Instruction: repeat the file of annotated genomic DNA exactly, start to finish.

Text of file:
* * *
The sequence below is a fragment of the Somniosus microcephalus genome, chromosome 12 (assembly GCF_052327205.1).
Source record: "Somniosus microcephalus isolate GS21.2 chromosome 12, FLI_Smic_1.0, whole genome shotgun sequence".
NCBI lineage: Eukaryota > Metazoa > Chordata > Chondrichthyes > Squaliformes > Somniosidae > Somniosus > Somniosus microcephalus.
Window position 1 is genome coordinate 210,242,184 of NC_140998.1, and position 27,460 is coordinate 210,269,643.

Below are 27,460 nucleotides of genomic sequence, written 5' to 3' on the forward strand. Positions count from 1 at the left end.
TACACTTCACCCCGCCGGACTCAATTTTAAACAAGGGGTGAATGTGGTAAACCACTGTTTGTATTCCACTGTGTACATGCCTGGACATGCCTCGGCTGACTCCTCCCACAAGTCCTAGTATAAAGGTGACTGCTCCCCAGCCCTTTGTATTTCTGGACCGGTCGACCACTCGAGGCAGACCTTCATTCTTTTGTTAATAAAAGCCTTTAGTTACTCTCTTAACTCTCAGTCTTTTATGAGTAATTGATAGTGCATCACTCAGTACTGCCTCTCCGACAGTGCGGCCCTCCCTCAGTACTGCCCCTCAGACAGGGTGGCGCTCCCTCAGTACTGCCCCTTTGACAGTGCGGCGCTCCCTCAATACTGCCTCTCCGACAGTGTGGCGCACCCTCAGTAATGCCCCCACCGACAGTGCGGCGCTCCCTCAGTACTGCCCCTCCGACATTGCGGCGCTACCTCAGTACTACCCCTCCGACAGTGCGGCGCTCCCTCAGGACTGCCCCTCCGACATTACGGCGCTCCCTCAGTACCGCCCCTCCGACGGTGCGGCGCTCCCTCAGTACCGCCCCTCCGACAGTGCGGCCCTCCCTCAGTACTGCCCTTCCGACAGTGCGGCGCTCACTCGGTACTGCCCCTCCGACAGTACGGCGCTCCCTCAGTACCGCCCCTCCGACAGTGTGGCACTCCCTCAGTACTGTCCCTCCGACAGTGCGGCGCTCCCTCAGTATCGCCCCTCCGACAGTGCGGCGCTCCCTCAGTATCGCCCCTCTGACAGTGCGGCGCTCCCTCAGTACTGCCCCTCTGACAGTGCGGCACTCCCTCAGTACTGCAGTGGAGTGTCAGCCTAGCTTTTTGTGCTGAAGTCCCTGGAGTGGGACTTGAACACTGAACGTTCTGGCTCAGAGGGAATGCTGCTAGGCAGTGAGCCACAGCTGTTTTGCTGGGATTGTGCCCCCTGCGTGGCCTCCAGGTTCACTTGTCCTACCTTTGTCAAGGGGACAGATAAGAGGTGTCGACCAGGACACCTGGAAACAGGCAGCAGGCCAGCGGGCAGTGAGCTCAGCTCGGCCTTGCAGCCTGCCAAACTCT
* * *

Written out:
The sequence below is a fragment of the Somniosus microcephalus genome, chromosome 12 (assembly GCF_052327205.1).
Source record: "Somniosus microcephalus isolate GS21.2 chromosome 12, FLI_Smic_1.0, whole genome shotgun sequence".
NCBI lineage: Eukaryota > Metazoa > Chordata > Chondrichthyes > Squaliformes > Somniosidae > Somniosus > Somniosus microcephalus.
Window position 1 is genome coordinate 210,242,184 of NC_140998.1, and position 27,460 is coordinate 210,269,643.

Below are 27,460 nucleotides of genomic sequence, written 5' to 3' on the forward strand. Positions count from 1 at the left end.
TACACTTCACCCCGCCGGACTCAATTTTAAACAAGGGGTGAATGTGGTAAACCACTGTTTGTATTCCACTGTGTACATGCCTGGACATGCCTCGGCTGACTCCTCCCACAAGTCCTAGTATAAAGGTGACTGCTCCCCAGCCCTTTGTATTTCTGGACCGGTCGACCACTCGAGGCAGACCTTCATTCTTTTGTTAATAAAAGCCTTTAGTTACTCTCTTAACTCTCAGTCTTTTATGAGTAATTGATAGTGCATCACTCAGTACTGCCTCTCCGACAGTGCGGCCCTCCCTCAGTACTGCCCCTCAGACAGGGTGGCGCTCCCTCAGTACTGCCCCTTTGACAGTGCGGCGCTCCCTCAATACTGCCTCTCCGACAGTGTGGCGCACCCTCAGTAATGCCCCCACCGACAGTGCGGCGCTCCCTCAGTACTGCCCCTCCGACATTGCGGCGCTACCTCAGTACTACCCCTCCGACAGTGCGGCGCTCCCTCAGGACTGCCCCTCCGACATTACGGCGCTCCCTCAGTACCGCCCCTCCGACGGTGCGGCGCTCCCTCAGTACCGCCCCTCCGACAGTGCGGCCCTCCCTCAGTACTGCCCTTCCGACAGTGCGGCGCTCACTCGGTACTGCCCCTCCGACAGTACGGCGCTCCCTCAGTACCGCCCCTCCGACAGTGTGGCACTCCCTCAGTACTGTCCCTCCGACAGTGCGGCGCTCCCTCAGTATCGCCCCTCCGACAGTGCGGCGCTCCCTCAGTATCGCCCCTCTGACAGTGCGGCGCTCCCTCAGTACTGCCCCTCTGACAGTGCGGCACTCCCTCAGTACTGCAGTGGAGTGTCAGCCTAGCTTTTTGTGCTGAAGTCCCTGGAGTGGGACTTGAACACTGAACGTTCTGGCTCAGAGGGAATGCTGCTAGGCAGTGAGCCACAGCTGTTTTGCTGGGATTGTGCCCCCTGCGTGGCCTCCAGGTTCACTTGTCCTACCTTTGTCAAGGGGACAGATAAGAGGTGTCGACCAGGACACCTGGAAACAGGCAGCAGGCCAGCGGGCAGTGAGCTCAGCTCGGCCTTGCAGCCTGCCAAACTCT